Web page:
Citation

"Lightweight Backpacking, Wal-Mart Style," by Benjamin Roode. BackpackingLight.com (ISSN 1537-0364).
http://backpackinglight.com/cgi-bin/backpackinglight/lightweight_backpacking_wal-mart_style.html, 2010-12-07 00:00:00-07.

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Forum Index » Editor's Roundtable » Lightweight Backpacking, Wal-Mart Style


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eric chan
(bearbreeder) - F - M
wallymart on 12/12/2010 14:56:15 MST Print View

i actually think that big box stores are the bet place to start for certain things ... like underwear and midlayers and socks and gloves

keep in mind that quite a few folks that work outdoors buy clothes at big box stores ... the clothes should last quite a while ...

ive never had to return any clothing to a big box store yet ... the wallymart and costco underwear is still going strong

home depot gloves last longer than a lot of those fancy outdoor gloves for a fraction of the price ...

i might just have to go buy a wallymart 29$ daypack ... thats weights 28 oz and has an aluminum stay and test it till destruction ...

the one the folks here seem to have no issue with ...http://www.bplite.com/viewtopic.php?f=4&t=2498

someone also reviews their $30 Arrowhead 50L 2.25 lb pack positively here ..

http://at-trail.blogspot.com/2010/03/hiking-backpack-outdoor-products.html

i suspect there's a definite snob factor at work here ... hell there was a snob factor with one of the REI threads a bit back ;)

Edited by bearbreeder on 12/12/2010 14:58:42 MST.

Frank Steele
(knarfster) - F

Locale: Arizona
Great article on 12/29/2010 14:55:19 MST Print View

nice to see that you can drop weight without dropping loads of cash (Wish I had tried that)

As for the wahhh "Walmart treats its employees bad" crowd. If they don't like their job, quit, simple as that.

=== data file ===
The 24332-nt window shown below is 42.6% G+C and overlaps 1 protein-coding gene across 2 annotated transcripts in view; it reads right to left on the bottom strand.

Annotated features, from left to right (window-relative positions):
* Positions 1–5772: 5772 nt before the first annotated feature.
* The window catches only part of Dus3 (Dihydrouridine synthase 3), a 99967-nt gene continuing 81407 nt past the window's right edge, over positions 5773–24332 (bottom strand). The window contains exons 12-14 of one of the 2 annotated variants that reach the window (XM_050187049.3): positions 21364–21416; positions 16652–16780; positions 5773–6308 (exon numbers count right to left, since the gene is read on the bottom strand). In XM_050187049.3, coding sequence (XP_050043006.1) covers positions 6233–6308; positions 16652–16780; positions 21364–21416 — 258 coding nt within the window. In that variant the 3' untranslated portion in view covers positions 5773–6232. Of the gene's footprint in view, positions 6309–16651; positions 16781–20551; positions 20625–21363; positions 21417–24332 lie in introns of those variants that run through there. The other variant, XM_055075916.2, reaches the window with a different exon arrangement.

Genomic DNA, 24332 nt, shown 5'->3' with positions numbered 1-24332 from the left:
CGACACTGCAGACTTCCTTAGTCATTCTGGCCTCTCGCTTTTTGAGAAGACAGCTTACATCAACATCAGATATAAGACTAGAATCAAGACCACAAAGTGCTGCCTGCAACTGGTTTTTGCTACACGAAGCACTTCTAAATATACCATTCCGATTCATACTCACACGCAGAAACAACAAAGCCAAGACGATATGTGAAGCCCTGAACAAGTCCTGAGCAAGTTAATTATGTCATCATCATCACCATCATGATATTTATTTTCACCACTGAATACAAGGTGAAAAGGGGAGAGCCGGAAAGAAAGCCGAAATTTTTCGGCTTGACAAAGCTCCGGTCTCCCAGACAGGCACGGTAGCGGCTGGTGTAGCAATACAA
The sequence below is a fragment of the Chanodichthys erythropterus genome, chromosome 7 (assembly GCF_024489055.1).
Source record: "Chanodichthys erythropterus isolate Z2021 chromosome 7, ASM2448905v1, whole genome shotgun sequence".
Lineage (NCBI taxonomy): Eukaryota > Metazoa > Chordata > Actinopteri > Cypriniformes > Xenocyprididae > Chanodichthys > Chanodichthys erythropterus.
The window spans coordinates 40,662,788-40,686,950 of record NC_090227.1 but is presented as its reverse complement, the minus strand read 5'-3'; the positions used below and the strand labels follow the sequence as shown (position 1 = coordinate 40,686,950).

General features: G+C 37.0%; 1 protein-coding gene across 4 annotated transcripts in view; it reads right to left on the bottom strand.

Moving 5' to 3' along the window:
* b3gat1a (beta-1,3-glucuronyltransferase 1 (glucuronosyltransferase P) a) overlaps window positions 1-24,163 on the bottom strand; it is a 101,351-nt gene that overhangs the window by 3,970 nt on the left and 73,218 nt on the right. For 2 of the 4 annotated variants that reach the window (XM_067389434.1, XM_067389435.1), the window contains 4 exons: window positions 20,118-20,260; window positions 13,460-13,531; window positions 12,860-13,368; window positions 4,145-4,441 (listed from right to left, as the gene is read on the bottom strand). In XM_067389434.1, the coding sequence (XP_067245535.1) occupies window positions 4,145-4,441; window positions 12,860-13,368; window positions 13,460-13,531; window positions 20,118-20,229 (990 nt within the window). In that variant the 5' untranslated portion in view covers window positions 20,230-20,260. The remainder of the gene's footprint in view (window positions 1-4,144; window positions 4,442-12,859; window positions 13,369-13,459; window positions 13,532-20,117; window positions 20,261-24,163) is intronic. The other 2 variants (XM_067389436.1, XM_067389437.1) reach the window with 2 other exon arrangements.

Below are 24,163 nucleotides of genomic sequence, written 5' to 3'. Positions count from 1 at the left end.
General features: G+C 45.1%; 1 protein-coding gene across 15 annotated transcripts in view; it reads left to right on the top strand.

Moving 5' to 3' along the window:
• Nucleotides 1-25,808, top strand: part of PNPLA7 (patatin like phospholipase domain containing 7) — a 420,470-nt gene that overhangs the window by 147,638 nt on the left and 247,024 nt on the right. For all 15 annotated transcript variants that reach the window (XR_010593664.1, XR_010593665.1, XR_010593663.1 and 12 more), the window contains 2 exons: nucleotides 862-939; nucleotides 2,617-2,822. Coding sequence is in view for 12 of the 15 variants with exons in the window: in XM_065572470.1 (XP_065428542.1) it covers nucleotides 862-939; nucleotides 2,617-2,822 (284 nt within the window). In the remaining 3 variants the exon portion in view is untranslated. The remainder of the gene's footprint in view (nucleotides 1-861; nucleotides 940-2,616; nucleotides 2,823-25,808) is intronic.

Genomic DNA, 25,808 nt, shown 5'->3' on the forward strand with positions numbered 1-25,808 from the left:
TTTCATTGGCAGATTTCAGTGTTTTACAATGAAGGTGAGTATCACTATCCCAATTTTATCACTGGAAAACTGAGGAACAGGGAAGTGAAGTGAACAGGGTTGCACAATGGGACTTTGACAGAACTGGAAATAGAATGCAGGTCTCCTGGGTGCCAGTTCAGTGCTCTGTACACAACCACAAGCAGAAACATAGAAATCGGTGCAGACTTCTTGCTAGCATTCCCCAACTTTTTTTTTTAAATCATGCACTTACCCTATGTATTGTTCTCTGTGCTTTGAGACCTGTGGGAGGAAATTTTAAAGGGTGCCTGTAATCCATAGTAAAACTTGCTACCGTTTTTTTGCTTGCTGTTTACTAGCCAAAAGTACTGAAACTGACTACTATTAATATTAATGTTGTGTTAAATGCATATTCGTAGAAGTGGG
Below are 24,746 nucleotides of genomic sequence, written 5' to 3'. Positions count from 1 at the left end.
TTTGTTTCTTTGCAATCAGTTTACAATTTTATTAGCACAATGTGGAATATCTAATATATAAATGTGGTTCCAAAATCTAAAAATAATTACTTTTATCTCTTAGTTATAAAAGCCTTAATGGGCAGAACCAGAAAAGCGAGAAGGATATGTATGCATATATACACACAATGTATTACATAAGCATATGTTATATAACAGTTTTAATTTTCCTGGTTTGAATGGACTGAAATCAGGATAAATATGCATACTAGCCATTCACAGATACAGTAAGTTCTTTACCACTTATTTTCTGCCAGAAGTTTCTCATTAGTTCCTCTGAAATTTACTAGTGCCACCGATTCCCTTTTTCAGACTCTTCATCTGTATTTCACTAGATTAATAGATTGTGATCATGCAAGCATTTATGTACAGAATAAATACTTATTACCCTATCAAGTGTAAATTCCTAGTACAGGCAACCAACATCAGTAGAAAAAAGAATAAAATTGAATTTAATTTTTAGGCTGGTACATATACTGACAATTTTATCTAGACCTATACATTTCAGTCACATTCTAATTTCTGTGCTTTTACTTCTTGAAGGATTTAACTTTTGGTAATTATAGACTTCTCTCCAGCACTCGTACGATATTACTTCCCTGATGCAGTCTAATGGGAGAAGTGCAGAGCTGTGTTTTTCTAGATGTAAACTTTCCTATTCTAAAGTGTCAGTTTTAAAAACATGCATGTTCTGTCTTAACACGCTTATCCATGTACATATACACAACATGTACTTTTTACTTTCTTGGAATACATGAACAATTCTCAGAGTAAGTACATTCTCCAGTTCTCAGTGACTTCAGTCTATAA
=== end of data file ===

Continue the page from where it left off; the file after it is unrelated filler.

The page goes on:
DAVID DUBE
(zerodaze)

Locale: American Southwest
Keep it real on 01/01/2011 18:28:52 MST Print View

The late Harvey Butchart was a determined explorer of the Grand Canyon, logging some 12,000 miles and 1,000 days, summiting its peaks and finding new ways to get from the rim to the river. He did it wearing K-Mart boots and backpacks. He wouldn't know what to do in an REI.

On principal I abhor Walmart for the many reasons already cited. But let us keep it real. Consumerism is a disease, yet it has lifted many millions out of poverty - at a very high cost to the planet. I visit and hike the Grand Canyon several times a year. It is a ten hour drive each time. I know that the relative merits of my frugal miserly ways of making my own gear and babying it to last me a lifetime (and buying local) hardly makes up for my transportation to get me to trailheads.

Greg Geiger
(ghgeiger) - F

Locale: Appalachian Trail
more goodies on 02/15/2011 13:10:44 MST Print View

I just wanted to chime in with some more goodies that are available at walmart.

- 5/8" CCF sleeping pads for $5

- 250 gram coleman isobutane canisters for $4.50

- Nite-Ize S-Biners in SS and plastic, multiple sizes for $2+ (I've seen these in both the camping section and the hardware section next to screws and picture hangers)

and my personal favorite...